Ban Ki-moon says Somalia can still slide back into being a failed state, calling on countries to aid the African Union-led peacekeeping there to take the fight to the militants.
Al Shabab still undermines Somalia, UN chief warns
UNITED NATIONS // Ban Ki-moon, warning that Somalia could slide back into being a failed state, called on countries around the world to provide the African Union-led peacekeeping force there with attack helicopters and armored troop carriers to take the fight to Al-Shabab militants in the field.
The UN Secretary-General called on members, including African countries not yet involved, to provide the African Union-led peacekeeping force with attack helicopters, armoured troop carries and other support to root out the Al Qaeda-allied Al Shabab.
"The political, security and development gains made so far in Somalia are still reversible," Mr Ban said in a report to the Security Council. A -Shabab "continues to undermine security throughout the country, including in Mogadishu."
"Allowing Al Shabab to continue its training and conduct terrorist activities from bases in Somalia will not only undermine peace in Somalia, but also that of the wider region," he said.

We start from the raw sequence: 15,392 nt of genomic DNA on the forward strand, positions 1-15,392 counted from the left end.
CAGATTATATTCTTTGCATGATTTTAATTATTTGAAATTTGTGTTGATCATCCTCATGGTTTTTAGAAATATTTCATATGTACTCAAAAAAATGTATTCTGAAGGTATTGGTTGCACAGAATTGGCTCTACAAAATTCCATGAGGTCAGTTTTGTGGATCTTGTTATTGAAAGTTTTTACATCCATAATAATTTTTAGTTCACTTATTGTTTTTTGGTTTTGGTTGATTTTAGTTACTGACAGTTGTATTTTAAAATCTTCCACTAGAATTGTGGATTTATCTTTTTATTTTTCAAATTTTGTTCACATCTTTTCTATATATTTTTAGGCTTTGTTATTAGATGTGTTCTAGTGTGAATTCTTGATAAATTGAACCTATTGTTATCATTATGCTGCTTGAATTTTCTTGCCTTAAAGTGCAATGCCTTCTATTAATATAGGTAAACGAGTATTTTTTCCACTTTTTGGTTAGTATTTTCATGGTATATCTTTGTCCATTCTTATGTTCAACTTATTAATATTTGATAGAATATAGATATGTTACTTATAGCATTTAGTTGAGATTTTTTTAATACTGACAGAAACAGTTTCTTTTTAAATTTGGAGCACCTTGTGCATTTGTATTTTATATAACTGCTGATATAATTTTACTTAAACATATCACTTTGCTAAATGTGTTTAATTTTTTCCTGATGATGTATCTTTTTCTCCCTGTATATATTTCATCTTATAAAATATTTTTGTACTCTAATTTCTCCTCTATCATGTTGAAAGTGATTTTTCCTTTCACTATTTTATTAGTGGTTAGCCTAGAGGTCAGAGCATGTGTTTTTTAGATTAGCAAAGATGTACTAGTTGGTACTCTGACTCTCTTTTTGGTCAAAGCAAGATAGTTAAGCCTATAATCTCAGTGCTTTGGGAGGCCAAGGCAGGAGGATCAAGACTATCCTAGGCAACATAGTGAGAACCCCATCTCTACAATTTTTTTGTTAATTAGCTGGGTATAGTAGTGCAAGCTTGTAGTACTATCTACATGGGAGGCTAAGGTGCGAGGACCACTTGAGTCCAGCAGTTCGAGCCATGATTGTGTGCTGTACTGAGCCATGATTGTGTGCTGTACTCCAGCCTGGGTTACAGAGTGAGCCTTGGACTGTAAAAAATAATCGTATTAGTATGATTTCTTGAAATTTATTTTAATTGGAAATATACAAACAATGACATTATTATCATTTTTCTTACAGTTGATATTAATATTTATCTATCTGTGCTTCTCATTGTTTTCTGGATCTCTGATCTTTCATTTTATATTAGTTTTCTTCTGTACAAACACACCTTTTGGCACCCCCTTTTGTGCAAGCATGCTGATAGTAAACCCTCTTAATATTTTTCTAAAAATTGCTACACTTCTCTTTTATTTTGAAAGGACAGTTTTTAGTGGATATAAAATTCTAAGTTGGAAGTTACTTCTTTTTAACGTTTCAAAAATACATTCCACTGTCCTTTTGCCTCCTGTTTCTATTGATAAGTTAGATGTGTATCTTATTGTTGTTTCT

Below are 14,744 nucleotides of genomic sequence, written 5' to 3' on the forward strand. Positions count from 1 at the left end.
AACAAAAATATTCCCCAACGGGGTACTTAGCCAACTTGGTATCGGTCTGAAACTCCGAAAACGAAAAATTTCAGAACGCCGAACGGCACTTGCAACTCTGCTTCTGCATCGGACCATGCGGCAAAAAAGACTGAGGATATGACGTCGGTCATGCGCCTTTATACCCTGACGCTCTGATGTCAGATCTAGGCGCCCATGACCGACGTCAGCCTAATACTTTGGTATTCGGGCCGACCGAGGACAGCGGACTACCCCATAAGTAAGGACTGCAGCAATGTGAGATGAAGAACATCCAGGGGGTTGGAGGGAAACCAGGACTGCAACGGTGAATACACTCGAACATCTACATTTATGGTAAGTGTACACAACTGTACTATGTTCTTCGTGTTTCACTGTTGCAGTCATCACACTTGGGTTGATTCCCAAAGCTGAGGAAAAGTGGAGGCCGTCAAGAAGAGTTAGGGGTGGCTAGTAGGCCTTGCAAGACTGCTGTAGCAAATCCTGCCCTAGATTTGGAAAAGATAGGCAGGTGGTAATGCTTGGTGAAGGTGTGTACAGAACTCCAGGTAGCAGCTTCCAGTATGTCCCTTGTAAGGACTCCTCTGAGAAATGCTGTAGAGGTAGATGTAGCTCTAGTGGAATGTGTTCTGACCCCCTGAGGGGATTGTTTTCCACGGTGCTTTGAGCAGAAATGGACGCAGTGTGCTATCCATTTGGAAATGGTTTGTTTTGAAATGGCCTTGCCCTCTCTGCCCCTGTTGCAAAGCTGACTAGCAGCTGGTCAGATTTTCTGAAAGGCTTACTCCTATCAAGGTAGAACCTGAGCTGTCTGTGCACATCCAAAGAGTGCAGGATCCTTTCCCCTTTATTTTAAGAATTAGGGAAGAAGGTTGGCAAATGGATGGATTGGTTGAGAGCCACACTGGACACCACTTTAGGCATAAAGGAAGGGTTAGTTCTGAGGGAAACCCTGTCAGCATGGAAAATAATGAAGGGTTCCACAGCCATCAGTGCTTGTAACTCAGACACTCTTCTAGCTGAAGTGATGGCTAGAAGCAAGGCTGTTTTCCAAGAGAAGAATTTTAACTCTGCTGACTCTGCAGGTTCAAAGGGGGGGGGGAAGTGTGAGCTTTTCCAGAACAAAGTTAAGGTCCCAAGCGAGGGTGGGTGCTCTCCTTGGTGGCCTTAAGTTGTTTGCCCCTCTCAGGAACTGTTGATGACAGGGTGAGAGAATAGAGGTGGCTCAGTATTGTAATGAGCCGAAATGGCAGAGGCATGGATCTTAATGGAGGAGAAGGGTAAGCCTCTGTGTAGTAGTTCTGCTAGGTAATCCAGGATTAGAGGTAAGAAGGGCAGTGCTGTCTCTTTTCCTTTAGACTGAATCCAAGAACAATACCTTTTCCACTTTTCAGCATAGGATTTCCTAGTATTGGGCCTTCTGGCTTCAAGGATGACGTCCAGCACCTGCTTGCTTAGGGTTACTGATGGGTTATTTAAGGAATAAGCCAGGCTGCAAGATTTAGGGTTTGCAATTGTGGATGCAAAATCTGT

The AU peacekeeping mission in Somalia - known as Amisom - is endorsed by the UN Security Council and is meant to pave the way for an eventual UN peacekeeping force. It is led by Ugandan officers, and also has large Kenya and Burundi contingents. It has more than 17,000 troops.
The United Nations has especially been stung since Al Shabab attacked the UN compound in Mogadishu on June 19, killing a UN Development Program staffer, thee UN contractors, four Somali guards and at least six Somali bystanders. It was the first direct attack on a UN building in Somalia since 2008.
Since then, the international aid group Doctors Without Borders has pulled out of Somalia, citing increasing dangers there.
Somalia has long been plagued by cyclical drought and famine and decades of armed conflict. But in recent years it has been seen as making strides in security and governance, particularly since August 2011, when militants were forced out of Mogadishu.
Al Shabab still controls much of the country's south.